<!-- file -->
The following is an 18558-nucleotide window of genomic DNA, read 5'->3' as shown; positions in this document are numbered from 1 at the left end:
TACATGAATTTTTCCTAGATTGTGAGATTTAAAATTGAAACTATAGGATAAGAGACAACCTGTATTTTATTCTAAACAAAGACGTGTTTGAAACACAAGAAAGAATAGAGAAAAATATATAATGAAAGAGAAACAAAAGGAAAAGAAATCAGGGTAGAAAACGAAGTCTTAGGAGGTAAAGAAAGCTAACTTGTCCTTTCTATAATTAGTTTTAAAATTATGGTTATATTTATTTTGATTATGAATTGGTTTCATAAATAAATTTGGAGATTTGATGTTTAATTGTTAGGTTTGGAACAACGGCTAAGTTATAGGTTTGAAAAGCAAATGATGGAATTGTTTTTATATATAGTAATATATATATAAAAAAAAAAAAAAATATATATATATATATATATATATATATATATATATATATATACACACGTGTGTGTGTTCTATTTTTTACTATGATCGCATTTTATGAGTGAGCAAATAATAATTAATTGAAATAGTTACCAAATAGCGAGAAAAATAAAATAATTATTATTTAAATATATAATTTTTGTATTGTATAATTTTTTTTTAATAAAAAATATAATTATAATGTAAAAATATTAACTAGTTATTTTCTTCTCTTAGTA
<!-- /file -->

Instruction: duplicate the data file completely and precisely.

The following is an 18558-nucleotide window of genomic DNA, read 5'->3' as shown; positions in this document are numbered from 1 at the left end:
TACATGAATTTTTCCTAGATTGTGAGATTTAAAATTGAAACTATAGGATAAGAGACAACCTGTATTTTATTCTAAACAAAGACGTGTTTGAAACACAAGAAAGAATAGAGAAAAATATATAATGAAAGAGAAACAAAAGGAAAAGAAATCAGGGTAGAAAACGAAGTCTTAGGAGGTAAAGAAAGCTAACTTGTCCTTTCTATAATTAGTTTTAAAATTATGGTTATATTTATTTTGATTATGAATTGGTTTCATAAATAAATTTGGAGATTTGATGTTTAATTGTTAGGTTTGGAACAACGGCTAAGTTATAGGTTTGAAAAGCAAATGATGGAATTGTTTTTATATATAGTAATATATATATAAAAAAAAAAAAAAATATATATATATATATATATATATATATATATATATATATATACACACGTGTGTGTGTTCTATTTTTTACTATGATCGCATTTTATGAGTGAGCAAATAATAATTAATTGAAATAGTTACCAAATAGCGAGAAAAATAAAATAATTATTATTTAAATATATAATTTTTGTATTGTATAATTTTTTTTTAATAAAAAATATAATTATAATGTAAAAATATTAACTAGTTATTTTCTTCTCTTAGTA